Edward Albee's complex Tiny Alice, which has stumped many a director, critic, and theatregoer since its unveiling in 1965, apparently did so well in its recent revival at CT's Hartford Stage, director Mark Lamos will bring the show -- and star Richard Thomas -- to Broadway. As reported by Variety, Elizabeth McCann and Daryl Roth, who teamed up on Off-Broadway's Albee hit Three Tall Women, are producing the Broadway mounting of Alice, which is targeting a February 1999 opening.
McCann told Variety theatres being considered include the John Golden, the Helen Hayes and the Walter Kerr. Roth told Playbill On-Line (Aug. 6) that nothing's officially set yet on the show, and that casting hasn't been announced, since not all the Hartford Stage performers will move with the production.
Tiny Alice ended its run at Hartford Stage June 21. The production, directed by the company's former artistic director Lamos, opened May 23.
Hartford Stage's obsession with the play is not new. The theatre staged the work in 1972. Indeed, after Shakespeare, Albee is the most produced playwright in Hartford Stage's 34-year history. Lamos collected a seasoned cast for the production, headed by Thomas, who played the lead role of Brother Julian, a man of the church seduced by Alice's sexuality and wealth. Also in the cast were Gerry Bamman (Off-Broadway's Nixon's Nixon and Bedfellows), John Michael Higgins (Broadway's La Bete), Tom Lacy (the Drama Dept.'s production of Kingdom of Earth), and Sharon Scruggs (Floyd Collins). No word on whether any of the other cast-members will come to Broadway.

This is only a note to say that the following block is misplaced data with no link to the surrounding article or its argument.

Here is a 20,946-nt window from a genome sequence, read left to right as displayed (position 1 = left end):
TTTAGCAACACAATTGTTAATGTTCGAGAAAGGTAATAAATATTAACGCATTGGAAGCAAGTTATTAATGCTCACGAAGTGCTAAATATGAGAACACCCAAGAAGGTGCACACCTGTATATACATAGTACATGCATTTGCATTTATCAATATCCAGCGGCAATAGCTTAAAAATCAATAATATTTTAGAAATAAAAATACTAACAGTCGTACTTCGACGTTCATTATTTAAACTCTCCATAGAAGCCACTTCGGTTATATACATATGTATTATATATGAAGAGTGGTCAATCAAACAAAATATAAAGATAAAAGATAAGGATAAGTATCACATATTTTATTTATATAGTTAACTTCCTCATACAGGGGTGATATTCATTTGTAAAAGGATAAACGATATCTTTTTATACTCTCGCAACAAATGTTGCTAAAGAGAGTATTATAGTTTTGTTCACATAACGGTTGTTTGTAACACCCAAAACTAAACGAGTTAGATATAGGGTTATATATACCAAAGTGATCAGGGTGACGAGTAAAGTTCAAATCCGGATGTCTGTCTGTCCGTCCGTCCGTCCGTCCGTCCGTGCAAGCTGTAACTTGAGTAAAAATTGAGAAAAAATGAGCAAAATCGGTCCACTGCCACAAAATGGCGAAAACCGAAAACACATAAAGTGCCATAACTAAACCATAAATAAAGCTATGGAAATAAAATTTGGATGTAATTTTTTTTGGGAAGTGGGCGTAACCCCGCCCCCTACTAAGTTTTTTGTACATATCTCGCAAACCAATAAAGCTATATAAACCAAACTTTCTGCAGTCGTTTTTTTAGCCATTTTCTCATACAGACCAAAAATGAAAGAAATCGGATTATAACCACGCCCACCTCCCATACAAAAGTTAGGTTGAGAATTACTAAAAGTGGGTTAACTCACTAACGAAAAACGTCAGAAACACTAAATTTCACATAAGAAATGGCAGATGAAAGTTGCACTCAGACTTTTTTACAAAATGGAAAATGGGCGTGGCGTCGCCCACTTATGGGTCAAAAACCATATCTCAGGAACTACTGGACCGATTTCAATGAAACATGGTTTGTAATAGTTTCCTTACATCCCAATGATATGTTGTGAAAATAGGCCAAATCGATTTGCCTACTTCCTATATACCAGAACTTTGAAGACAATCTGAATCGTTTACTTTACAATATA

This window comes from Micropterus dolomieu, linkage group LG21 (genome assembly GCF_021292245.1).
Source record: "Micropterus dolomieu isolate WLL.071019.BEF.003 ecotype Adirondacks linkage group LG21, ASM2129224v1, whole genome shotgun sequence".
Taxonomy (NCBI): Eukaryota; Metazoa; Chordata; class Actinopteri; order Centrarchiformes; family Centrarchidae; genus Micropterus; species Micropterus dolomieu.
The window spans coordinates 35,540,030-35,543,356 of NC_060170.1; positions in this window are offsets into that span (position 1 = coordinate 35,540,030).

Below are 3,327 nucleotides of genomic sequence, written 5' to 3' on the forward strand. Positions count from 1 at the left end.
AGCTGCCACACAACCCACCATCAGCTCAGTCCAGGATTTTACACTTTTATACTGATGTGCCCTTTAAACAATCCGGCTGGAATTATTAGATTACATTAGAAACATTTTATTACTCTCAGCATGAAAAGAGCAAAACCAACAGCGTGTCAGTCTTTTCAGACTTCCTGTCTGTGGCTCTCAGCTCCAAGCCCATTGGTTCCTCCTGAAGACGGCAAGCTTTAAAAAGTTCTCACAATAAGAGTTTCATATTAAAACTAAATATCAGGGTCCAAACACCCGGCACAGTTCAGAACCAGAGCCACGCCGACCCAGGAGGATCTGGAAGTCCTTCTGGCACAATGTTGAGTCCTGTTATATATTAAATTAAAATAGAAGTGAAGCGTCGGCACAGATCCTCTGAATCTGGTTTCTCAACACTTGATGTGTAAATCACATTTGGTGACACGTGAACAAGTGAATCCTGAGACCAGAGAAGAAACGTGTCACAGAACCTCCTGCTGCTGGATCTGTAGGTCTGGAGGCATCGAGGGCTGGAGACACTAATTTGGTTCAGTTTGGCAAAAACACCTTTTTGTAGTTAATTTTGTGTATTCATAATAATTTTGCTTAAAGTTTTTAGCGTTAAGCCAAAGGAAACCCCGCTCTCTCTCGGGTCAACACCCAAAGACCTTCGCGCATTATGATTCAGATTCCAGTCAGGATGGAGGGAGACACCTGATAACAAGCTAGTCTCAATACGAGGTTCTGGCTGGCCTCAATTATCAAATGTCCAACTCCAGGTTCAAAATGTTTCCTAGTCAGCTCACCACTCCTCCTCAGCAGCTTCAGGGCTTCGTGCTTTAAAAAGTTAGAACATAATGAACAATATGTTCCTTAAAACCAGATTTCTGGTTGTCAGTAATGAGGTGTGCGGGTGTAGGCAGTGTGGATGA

The original production of Tiny Alice was presented on Broadway in December 1965, with John Gielgud and Irene Worth under the direction of Alan Schneider. In June, actor Thomas won Boston's Elliot Norton Lifetime Achievement Award. He's a Hartford Stage veteran and had previously played Hamlet and Peer Gynt there. Broadway credits include The Fifth of July and Strange Interlude, though Thomas remains best known for playing John-Boy on TV's "The Waltons."
Albee has been enjoying a renaissance since 1994 when his Three Tall Woman won him his third Pulitzer Prize. His Delicate Balance got a Tony-winning revival on Broadway; his Who's Afraid of Virginia Woolf had an award-winning London remounting in 1996.